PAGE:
Cooking Gas Prices Are Expected To Rise Due To High Global Costs

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By Tonny Ingutia

Cooking gas prices may rise by as much as Sh403 for a 13-kilogramme cylinder as companies begin to adjust their rates, citing higher global commodity costs and a weaker shilling against the dollar.

For example, oil marketing company Lake Oil Group, which sells the Lake Gas brand of cooking gas, yesterday notified its customers that it will raise gas prices by Sh31 per kilogramme, effective immediately, citing an increase in global prices of liquefied petroleum gas (LPG).

The increase means that customers will pay an additional Sh186 to refill their 6kg cylinders and Sh403 for the 13kg cylinder.

The international rise in LPG rates, which is beyond our control, also forces us to raise our prices. Lake Oil was still forced to apply the same to all of its clients despite taking all factors into consideration.

The company informed customers that there will be an increase of Sh31 per kilogramme inclusive of Value Added Tax (VAT) effective immediately. Global propane prices have risen recently, wiping out the marginal gains consumers made from the government’s July 2017 halving of VAT on cooking gas.

The government through the Finance Act 2022 lowered the VAT charged on LPG from 16 per cent to eight per cent handing a much-needed reprieve to households braving a sharp increase in the cost of living.

The cut came a year after Parliament had reinstated the 16 per cent VAT on cooking gas which had seen the prices of the commodity rise sharply leading to public outcry. 

The tax cut slightly eased gas prices with data from the Kenya National Bureau of Statistics (KNBS) showing that prices fell from an average of Sh3,218 for a 13kg cylinder in June to Sh3,101 in July.

Liquefied petroleum gas prices

Local cooking gas prices, however, remained largely constant in the five months after July despite the sharp drop in international LPG prices amid a sharp decline in the value of the Kenyan shilling against the US dollar which raised the gas import costs. 

Propane prices hit a floor of $0.68 (Sh84) per gallon on December 7, 2022 — the lowest in almost two years since January 5, 2021 — but have risen sharply since then to $0.84 (Sh104) per gallon as of yesterday. These increased global prices coupled with a weak shilling have piled pressure on the import costs of cooking gas which oil companies are now passing on to consumers.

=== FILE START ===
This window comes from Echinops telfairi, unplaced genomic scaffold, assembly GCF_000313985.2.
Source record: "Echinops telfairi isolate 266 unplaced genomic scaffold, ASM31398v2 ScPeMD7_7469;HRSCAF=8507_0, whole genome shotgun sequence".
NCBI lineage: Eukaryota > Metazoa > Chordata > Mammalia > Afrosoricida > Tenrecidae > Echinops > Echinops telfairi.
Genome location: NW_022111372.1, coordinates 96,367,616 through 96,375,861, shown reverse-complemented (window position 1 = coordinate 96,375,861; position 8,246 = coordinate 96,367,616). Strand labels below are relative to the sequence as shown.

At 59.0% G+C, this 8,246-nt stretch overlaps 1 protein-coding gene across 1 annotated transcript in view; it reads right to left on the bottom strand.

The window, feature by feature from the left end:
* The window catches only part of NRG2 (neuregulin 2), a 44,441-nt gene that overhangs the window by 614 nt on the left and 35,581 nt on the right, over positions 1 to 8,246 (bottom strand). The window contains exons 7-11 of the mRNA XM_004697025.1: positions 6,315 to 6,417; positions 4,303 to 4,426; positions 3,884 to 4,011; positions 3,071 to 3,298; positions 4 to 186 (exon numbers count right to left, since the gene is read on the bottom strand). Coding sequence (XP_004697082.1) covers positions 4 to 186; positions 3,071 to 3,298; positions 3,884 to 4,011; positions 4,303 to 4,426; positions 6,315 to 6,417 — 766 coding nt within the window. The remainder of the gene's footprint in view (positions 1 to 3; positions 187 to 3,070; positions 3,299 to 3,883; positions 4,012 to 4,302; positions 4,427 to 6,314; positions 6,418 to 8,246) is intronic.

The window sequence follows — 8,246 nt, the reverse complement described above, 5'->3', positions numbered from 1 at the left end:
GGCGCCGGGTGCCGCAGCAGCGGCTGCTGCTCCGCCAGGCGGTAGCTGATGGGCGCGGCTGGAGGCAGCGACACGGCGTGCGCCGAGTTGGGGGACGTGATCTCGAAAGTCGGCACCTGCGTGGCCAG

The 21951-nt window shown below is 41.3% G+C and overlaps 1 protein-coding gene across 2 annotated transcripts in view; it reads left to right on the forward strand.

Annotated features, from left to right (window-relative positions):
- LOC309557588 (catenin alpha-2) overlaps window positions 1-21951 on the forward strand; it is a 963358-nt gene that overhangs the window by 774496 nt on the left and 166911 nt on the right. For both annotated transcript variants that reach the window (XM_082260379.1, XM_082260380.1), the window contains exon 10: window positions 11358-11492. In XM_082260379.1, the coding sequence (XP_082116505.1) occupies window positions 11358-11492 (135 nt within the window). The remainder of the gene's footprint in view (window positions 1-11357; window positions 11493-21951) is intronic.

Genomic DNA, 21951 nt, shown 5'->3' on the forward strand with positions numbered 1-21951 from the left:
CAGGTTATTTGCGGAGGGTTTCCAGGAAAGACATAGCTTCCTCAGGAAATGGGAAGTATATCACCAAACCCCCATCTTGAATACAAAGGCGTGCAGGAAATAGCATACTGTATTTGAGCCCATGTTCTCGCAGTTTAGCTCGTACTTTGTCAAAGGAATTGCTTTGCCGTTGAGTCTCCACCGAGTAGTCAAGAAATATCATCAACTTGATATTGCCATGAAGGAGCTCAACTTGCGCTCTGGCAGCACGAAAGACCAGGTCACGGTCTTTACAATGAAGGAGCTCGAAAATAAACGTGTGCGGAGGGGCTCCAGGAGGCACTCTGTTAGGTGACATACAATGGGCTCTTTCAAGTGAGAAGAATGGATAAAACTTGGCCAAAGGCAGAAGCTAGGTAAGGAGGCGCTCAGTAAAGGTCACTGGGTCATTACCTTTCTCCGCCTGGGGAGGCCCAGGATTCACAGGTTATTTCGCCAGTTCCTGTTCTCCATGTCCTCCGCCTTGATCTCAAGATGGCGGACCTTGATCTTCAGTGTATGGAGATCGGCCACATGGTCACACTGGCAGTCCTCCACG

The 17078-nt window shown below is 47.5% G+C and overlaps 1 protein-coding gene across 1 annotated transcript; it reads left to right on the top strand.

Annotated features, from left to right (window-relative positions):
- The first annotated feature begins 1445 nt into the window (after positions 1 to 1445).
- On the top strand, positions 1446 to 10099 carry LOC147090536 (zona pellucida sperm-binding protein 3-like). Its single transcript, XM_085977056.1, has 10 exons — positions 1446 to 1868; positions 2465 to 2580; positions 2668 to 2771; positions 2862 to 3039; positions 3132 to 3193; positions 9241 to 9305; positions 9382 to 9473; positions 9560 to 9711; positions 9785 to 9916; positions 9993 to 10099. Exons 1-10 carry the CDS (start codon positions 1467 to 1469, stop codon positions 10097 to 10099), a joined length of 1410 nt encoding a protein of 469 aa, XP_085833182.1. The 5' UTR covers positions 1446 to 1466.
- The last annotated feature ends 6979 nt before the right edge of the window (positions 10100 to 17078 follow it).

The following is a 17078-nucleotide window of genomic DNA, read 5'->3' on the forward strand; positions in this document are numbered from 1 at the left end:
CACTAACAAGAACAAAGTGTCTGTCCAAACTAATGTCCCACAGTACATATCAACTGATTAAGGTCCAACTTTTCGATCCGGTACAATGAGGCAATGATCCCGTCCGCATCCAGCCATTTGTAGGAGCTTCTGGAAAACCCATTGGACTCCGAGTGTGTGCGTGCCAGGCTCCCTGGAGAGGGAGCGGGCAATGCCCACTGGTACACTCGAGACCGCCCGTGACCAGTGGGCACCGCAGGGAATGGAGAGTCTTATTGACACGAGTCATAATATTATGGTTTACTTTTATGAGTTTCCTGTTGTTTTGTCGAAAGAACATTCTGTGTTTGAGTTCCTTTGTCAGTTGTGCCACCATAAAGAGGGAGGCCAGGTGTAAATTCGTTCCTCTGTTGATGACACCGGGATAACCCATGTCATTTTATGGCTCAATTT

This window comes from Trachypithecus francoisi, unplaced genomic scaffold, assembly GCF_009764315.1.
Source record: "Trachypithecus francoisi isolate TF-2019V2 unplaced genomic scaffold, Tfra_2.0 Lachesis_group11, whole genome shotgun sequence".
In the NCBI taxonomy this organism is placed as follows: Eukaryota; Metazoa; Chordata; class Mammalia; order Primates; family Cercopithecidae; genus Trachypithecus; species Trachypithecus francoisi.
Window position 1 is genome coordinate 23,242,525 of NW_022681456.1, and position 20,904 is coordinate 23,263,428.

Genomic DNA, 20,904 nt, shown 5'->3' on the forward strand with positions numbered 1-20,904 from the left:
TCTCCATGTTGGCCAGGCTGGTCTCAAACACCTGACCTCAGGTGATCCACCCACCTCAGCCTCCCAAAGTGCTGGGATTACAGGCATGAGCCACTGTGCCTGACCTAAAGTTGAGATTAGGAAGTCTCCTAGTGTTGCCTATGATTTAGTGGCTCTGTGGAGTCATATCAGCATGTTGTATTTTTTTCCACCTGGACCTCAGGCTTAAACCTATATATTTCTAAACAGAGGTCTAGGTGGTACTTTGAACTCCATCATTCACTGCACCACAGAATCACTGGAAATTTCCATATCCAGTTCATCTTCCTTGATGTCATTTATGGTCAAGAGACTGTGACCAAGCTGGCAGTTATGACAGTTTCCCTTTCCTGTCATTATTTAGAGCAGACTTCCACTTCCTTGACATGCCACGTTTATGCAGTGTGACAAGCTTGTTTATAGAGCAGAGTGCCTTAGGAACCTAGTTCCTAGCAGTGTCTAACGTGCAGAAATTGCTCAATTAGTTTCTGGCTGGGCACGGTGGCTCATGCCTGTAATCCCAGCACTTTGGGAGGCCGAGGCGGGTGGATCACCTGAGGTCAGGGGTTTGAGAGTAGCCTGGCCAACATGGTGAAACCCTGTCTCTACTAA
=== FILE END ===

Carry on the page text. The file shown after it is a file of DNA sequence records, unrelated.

Local cooking gas prices, however, remained largely constant in the five months after July despite the sharp drop in international LPG prices amid a sharp decline in the value of the Kenyan shilling against the US dollar which raised the gas import costs. 

Propane prices hit a floor of $0.68 (Sh84) per gallon on December 7, 2022 — the lowest in almost two years since January 5, 2021 — but have risen sharply since then to $0.84 (Sh104) per gallon as of yesterday. These increased global prices coupled with a weak shilling have piled pressure on the import costs of cooking gas which oil companies are now passing on to consumers. 

Local cooking gas prices, however, remained largely constant in the five months after July despite the sharp drop in international LPG prices amid a sharp decline in the value of the Kenyan shilling against the US dollar which raised the gas import costs. 

Propane prices hit a floor of $0.68 (Sh84) per gallon on December 7, 2022 — the lowest in almost two years since January 5, 2021 — but have risen sharply since then to $0.84 (Sh104) per gallon as of yesterday. These increased global prices coupled with a weak shilling have piled pressure on the import costs of cooking gas which oil companies are now passing on to consumers. 

Also Read: OdiPay – The Simplest and Most Convenient Way to Recharge Your Mobile in Kenya

Inflation

The high cost of cooking gas comes at a time Kenyans are braving inflation, which stood at nine per cent last month. 

While inflation has eased in the past three months, commodity prices remain high, especially the cost of food, fuel, and electricity. Consumption of LPG is growing owing to population growth, costlier alternative fuels due to a ban on logging that raised the cost of firewood and charcoal, and high kerosene prices as well as lower gas prices compared to a decade ago.

Data from the Energy and Petroleum Regulatory Authority (Epra) show that consumption will reach 373,865 tonnes in 2021, up from 320,909 metric tonnes in 2020.

To bring market stability, the government is considering regulating cooking gas prices.

Conclusion

In Kenya, Kenya Petroleum Refineries Ltd (KPRL) will build a common user facility with a capacity of up to 50,000 tonnes under the management of Kenya Pipeline Company (KPC

Through the open tender system, the government will import LPG through the facility. Cooking gas is supplied to other market participants at the same price by the winning private bidder, just as fuel is supplied to other market players.

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